At first, alcohol seems to provide the same relaxing, anxiety-reducing effects. It softens the sharp edges of the world and makes symptoms easier to manage. It might even allow some people to socialize instead of isolating themselves.

In reality, alcohol only makes symptoms of depression worse. Heavy drinking doesn’t relieve depression. It causes more frequent and severe depressive episodes over time instead. It reduces the effectiveness of antidepressants and increases the likelihood of suicidal ideation.

Drinking Lead to Depression

Does Drinking Lead to Depression?

Some people with a drinking problem start because they enjoy the effects of alcohol. They aren’t trying to escape the symptoms of a mental illness or relieve the stresses of a difficult life event. They’re drinking to have a good time.

At first, their drinking is enjoyable. As it becomes more frequent, though, they start feeling sad or down more often. Heavy drinking affects brain chemistry and impacts the way the brain functions. Someone who drinks heavily for a long time might develop depression as a result of their alcohol use.

Other times people make decisions while drinking that leave a lasting impact. For example, some lose their job, spend all their money, wreck a vehicle, or lose a relationship. These serious consequences could trigger a depressive episode and kick off a cycle of alcohol and depression.

Since they’re dependent on drinking, quitting drinking doesn’t cross their mind as an option. This only makes their depressive episode worse and may cause more episodes in the future as well. If they don’t seek help for their drinking or depression, they put themselves at risk of advancing both conditions.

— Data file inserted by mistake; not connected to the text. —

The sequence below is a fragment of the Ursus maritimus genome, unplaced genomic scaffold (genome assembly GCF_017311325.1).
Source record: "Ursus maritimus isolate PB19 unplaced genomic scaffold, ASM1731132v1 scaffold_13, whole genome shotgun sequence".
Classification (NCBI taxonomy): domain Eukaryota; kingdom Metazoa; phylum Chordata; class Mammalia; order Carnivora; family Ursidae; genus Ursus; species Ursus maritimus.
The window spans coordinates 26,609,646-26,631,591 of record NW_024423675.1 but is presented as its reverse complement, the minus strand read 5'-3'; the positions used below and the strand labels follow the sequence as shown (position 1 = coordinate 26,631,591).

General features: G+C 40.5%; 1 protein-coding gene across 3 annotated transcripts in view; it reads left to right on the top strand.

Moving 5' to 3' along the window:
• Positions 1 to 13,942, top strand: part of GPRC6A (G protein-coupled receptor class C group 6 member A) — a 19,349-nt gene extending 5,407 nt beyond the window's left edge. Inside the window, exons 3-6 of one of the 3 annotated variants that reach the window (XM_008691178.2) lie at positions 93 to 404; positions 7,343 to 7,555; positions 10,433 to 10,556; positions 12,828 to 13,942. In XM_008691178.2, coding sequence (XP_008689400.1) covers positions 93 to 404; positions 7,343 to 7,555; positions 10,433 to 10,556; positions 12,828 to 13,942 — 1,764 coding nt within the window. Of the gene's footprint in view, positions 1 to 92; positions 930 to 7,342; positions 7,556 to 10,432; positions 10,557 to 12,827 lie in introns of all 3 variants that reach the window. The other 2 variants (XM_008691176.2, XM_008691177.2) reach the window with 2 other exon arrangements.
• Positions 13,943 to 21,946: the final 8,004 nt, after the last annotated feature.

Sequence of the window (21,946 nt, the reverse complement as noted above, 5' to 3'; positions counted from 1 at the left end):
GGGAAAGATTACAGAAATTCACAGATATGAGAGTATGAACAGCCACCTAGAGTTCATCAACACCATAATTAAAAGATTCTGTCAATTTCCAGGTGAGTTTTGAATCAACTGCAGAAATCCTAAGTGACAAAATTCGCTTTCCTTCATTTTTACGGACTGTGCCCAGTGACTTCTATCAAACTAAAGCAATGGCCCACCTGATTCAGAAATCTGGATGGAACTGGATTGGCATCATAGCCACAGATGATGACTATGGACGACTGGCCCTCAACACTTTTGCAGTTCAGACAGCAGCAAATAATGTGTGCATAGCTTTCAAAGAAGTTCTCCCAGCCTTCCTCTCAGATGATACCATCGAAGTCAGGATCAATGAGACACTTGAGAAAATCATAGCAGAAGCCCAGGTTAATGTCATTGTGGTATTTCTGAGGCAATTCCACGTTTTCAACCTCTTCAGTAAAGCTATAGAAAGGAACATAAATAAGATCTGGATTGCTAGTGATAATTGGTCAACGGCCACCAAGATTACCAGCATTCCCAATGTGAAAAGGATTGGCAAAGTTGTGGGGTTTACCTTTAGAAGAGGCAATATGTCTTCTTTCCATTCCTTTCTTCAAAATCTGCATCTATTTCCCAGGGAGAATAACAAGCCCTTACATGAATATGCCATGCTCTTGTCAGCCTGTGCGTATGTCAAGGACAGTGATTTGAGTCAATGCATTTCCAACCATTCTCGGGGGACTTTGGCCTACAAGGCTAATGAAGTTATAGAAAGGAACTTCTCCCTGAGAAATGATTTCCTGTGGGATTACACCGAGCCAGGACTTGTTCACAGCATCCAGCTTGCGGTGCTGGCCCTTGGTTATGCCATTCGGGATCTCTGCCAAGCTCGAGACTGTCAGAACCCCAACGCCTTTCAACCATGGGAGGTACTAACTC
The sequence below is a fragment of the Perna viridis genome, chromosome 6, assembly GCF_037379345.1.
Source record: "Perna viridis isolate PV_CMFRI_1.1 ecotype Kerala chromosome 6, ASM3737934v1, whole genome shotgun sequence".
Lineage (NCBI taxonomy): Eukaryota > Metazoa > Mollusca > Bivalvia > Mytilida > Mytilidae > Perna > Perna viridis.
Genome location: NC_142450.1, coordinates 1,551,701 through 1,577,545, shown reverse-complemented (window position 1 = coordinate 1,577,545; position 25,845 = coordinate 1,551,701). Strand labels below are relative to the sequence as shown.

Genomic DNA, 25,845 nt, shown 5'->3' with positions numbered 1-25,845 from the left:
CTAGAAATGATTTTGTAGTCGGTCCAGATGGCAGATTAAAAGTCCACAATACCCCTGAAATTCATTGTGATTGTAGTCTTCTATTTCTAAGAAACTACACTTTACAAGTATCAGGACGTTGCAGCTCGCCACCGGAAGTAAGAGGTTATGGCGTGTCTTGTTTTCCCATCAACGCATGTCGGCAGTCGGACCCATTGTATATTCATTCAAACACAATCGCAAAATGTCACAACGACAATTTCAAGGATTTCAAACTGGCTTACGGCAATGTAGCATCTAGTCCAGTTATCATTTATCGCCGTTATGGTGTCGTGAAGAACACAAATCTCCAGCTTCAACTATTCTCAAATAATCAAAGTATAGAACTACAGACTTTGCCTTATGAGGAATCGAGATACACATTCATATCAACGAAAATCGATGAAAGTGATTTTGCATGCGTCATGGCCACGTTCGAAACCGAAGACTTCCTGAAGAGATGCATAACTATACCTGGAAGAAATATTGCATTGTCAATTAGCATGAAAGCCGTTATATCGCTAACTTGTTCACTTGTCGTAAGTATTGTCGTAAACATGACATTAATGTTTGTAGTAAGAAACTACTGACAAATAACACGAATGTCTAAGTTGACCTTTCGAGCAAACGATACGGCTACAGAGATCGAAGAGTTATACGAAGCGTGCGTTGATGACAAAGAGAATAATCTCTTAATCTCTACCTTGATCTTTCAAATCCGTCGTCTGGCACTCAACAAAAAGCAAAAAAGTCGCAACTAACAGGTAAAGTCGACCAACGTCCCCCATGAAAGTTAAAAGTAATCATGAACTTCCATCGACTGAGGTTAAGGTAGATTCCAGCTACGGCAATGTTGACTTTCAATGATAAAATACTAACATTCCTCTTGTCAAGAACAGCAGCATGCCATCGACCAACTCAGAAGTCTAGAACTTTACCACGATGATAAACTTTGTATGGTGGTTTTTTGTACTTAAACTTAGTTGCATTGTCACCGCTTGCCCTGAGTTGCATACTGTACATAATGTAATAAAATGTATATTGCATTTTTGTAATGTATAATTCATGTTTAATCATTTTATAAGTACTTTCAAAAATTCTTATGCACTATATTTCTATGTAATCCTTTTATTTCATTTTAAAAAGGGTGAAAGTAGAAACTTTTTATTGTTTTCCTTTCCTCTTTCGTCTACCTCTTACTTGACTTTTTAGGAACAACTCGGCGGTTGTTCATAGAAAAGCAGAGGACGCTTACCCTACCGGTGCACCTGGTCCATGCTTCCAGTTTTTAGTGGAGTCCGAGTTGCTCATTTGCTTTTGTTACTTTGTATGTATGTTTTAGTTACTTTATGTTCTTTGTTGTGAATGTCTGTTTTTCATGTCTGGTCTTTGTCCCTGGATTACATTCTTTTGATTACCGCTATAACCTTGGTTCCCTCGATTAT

Dual Diagnosis

Dual diagnosis, or co-occurring disorders, is the presence of both mental illness and alcohol use disorder. People who struggle with depression and alcohol abuse qualify as dual diagnosis cases. It doesn’t matter whether their depression or their drinking came first.

Individuals with dual diagnosis have a unique set of circumstances to work through. For example, 30 to 40 percent of people with an alcohol problem also struggle with depression. At first, they may seek treatment for their alcohol abuse. It’s only once they’re at the facility that they discover the presence of depression.

Removing alcohol from their system is the first step. Once sober, they still need to work through their symptoms of depression. Effective treatment requires the aid of a facility that understands the relationship between the two.

Treating Individuals with Dual Diagnosis

People with dual diagnoses benefit most from a specialized approach to treatment. They need a facility that understands the balance between alcohol abuse and mental illness.

Do you struggle with alcohol and depression? Have you found it difficult to control, cut back on, or quit drinking entirely? Even if you manage to quit, maybe you have a hard time not turning back to drinking during depressive episodes.

Peace Valley Recovery understands the challenges of trying to recover alone. It’s not easy to manage drinking and depression on your own. We’re here to help you if you’re ready to stop. Reach out to us today at (215) 780-1953 to let us know how we can support you as you start on your path to recovery.